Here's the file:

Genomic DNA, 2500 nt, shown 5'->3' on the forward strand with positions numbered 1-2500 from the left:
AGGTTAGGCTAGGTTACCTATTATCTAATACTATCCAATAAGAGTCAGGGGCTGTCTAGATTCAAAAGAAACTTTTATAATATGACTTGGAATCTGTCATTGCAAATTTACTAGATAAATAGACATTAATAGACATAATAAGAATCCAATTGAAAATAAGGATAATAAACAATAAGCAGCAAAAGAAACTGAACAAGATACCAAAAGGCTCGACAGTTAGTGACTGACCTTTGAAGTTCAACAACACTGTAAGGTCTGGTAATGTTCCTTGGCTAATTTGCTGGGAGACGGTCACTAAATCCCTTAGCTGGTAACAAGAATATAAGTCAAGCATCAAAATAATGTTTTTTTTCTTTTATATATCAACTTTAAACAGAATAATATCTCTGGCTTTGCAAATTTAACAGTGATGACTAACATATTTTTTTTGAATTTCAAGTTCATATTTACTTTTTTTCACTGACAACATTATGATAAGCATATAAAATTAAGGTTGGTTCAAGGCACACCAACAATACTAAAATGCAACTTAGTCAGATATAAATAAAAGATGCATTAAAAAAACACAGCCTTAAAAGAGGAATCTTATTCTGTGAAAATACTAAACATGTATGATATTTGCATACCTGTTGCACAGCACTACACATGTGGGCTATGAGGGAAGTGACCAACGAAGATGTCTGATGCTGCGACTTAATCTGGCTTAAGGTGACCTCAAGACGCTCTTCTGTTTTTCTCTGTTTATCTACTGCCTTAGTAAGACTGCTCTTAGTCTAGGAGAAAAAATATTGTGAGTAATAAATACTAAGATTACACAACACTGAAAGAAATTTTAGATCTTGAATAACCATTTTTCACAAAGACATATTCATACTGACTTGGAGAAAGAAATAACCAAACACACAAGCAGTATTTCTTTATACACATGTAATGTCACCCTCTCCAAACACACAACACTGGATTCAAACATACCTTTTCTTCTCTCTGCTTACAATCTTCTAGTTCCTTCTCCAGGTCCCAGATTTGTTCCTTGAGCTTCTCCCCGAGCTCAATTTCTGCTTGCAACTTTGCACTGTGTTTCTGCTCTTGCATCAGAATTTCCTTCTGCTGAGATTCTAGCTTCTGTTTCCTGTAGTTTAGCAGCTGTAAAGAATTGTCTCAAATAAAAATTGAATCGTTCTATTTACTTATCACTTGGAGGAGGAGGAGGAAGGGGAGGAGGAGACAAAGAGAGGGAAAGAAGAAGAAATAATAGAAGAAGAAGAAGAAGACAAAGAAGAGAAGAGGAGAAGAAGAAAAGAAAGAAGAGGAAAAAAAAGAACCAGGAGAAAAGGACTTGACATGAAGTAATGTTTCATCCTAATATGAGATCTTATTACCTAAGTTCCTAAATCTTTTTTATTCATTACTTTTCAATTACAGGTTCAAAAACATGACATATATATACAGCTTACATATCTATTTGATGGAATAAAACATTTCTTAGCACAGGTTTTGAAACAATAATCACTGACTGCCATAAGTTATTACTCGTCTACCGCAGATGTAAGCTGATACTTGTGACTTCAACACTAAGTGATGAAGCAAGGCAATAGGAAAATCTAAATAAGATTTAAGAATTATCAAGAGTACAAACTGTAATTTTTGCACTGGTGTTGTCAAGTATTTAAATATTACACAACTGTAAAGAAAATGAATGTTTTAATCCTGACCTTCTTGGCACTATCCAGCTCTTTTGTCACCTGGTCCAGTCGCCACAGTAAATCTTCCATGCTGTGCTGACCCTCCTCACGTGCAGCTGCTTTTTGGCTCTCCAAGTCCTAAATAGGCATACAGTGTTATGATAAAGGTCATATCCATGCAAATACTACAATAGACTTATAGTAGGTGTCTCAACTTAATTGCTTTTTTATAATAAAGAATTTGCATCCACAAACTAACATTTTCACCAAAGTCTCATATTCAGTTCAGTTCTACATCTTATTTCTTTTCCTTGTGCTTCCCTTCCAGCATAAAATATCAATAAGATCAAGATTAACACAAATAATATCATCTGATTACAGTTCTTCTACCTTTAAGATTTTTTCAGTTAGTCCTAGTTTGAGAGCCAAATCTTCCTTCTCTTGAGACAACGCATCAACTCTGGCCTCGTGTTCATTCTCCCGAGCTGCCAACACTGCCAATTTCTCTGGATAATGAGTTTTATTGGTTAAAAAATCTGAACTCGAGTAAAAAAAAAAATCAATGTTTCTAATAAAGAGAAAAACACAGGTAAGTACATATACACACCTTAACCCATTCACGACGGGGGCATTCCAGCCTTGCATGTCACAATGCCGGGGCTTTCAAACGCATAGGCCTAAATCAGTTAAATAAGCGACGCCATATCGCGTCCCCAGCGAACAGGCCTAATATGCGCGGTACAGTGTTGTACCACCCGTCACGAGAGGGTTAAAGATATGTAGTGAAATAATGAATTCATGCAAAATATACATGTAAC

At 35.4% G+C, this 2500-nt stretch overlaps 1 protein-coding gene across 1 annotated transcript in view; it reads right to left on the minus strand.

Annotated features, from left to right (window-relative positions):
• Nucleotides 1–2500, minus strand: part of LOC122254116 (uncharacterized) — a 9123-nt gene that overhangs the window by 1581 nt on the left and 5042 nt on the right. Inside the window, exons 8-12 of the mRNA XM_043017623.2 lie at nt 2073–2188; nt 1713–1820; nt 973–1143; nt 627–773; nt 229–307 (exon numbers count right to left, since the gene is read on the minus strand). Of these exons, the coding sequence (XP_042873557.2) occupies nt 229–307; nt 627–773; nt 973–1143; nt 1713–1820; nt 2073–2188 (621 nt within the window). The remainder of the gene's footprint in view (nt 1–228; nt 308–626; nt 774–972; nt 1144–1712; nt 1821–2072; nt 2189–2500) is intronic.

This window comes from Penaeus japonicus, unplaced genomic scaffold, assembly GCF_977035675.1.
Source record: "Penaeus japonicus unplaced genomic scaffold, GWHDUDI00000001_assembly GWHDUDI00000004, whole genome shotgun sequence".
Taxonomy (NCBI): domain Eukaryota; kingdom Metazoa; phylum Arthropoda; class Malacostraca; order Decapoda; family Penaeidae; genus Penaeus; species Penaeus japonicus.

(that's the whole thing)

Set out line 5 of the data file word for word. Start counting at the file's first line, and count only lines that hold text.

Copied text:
• Nucleotides 1–2500, minus strand: part of LOC122254116 (uncharacterized) — a 9123-nt gene that overhangs the window by 1581 nt on the left and 5042 nt on the right. Inside the window, exons 8-12 of the mRNA XM_043017623.2 lie at nt 2073–2188; nt 1713–1820; nt 973–1143; nt 627–773; nt 229–307 (exon numbers count right to left, since the gene is read on the minus strand). Of these exons, the coding sequence (XP_042873557.2) occupies nt 229–307; nt 627–773; nt 973–1143; nt 1713–1820; nt 2073–2188 (621 nt within the window). The remainder of the gene's footprint in view (nt 1–228; nt 308–626; nt 774–972; nt 1144–1712; nt 1821–2072; nt 2189–2500) is intronic.